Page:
UPDATE: Lamonte McIntyre, wrongly imprisoned for 23 years, won’t turn on KCK holiday lights as planned


Lamonte McIntyre

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UPDATE: Citing scheduling conflicts, KCK Mayor Mark Holland tells Fox 4’s Dave D’Marko that Lamonte McIntyre will not be flipping the switch to light the city’s tree.

Original story:

KANSAS CITY, Kan. — Lamonte McIntyre, recently freed after spending more than 20 years in prison for a crime he did not commit, will turn on the lights Friday during the Mayor’s Holiday Lighting festival in front of Kansas City, Kansas City Hall.

Mark Holland, mayor and CEO of the Unified Government of Wyandotte County and Kansas City, Kansas said McIntyre is an inspiration and model of perseverance in the face of adversity.

“I cannot begin to imagine what it was like for Mr. McIntyre to lose more than two decades of his life for a crime he did not commit,” Mayor Holland said. “Inviting him to turn on the lights is our way, however small relative to what he has endured, of welcoming Mr. McIntyre back to our community. We are very grateful and honored that he has accepted this invitation.”

Lamonte McIntyre was charged, and convicted, for a double homicide in Kansas City, Kansas in 1994.

But after 23 years of court appeals and tireless efforts in the legal community, he was freed on Friday, Oct. 13.

A little more than 72 hours after he was released from prison, he spoke with FOX 4 about adjusting to a life much different than the one he spent the last two decades living.

“It feels good, it feels bittersweet sometimes,” he said from his lawyer’s office in downtown Kansas City on Sunday. “I’m here, I’m free, I’m grateful.”

Watch: Now free, KCK man hugs woman who testified against him in murder trial that sent him to prison for 23 years

He expects April 15th will be a difficult day for him each year. That’s the day the double homicide for which he was accused happened.  Donald Ewing, 34, and Doniel Quinn, 21, were shot to death as they sat inside a car.

Lamonte’s mother, Rosie,  explained how her family found a card from a Kansas City Kansas police detective at their door. Sitting in the attorney’s lobby, she described how Lamonte called the detective multiple times, but never got an answer. So Rosie offered to drive him to the police station, to speak with the officers in person.

Instead, she happened to see an officer’s car in a restaurant parking lot. She pulled in, she said, and told the officer that someone wanted to speak with her son.

Within moments, she said, police inundated the parking lot. She said the officers searched her son for weapons, and then said they would take Lamonte down to police headquarters. They told her, she remembered, that she could come pick up her son in 15 minutes.

After 15 minutes, she said, she drove to the police station. “As I was entering the police station, I’m passing my son,” she remembered. “We’re passing each other… he’s handcuffed, he’s crying. He says ‘Mama, they’re charging me with two counts of murder.’ Right then and there, started my nightmare.” He was 17-years-old.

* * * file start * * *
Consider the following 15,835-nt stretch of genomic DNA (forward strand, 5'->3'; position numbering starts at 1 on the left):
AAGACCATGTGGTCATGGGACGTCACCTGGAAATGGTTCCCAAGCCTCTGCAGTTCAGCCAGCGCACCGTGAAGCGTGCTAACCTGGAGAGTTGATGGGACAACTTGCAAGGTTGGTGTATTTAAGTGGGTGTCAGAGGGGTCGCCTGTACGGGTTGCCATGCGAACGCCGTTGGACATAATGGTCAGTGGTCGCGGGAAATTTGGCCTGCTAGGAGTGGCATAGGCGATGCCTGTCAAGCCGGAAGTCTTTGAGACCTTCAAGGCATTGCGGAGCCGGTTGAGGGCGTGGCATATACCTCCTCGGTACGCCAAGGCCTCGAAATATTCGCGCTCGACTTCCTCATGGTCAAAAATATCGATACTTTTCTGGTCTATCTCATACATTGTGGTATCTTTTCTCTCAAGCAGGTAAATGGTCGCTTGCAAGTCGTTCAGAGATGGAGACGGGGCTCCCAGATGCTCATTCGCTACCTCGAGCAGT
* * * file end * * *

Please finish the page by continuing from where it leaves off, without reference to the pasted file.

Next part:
Lamonte McIntyre, released

McIntyre was ultimately exonerated thanks to a lot of work from the Midwest Innocence Project which spent seven years investigating McIntyre’s case. The unusual hearing took place at the Wyandotte County Courthouse. A retired chief judge from Hays, Kan., heard the evidence.

“God is good. I always kept faith. I knew God would take me and surround me with good people and he did that,” McIntyre said.

During the hearing, witnesses recanted their testimony against McIntyre, claiming that they lied under pressure from KCK police to falsely identify him as the murderer.  A relative of the victims’ testified that she had notified the prosecutor that a witness told her she was lying, but nothing was done about it.

This hearing also raised questions about the actions of a KCK police detective, who’s now retired, and the prosecutor of the case.

McIntyre is starting from scratch: he has no work history, no job experience, no social security. A fund has been established to get him on his feet, as Kansas is one of 18 states that does not compensate wrongfully convicted people for their time in prison.

Before McIntyre turns on the lights, Unified Government officials will unveil a new street sign honoring former Mayor Carol Marinovich.

It is fitting that we honor Mayor Marinovich with this sign given the breadth of her contributions,” said Holland. “Twenty years ago, she led the effort to consolidate our city and county governments, ushering in a new era of good government and unprecedented economic development.”

The unveiling will happen at 4:30 p.m. at 7th Street and Barnett Ave.  The lights will be turned on at 7:15 p.m.

What:  Annual lighting festival to kick off the holidays and celebrate our community with family-friendly activities, performances, snacks, and crafts.

When:  Friday, Dec. 1, 4:00 to 7:30 pm

4:30 pm: Mayor Marinovich sign unveiled at 7th Street and Barnett Ave.

7:15 pm: Lamonte McIntyre turns on the lights

Where: Kansas City, Kansas City Hall Plaza, 701 N. 7th Street

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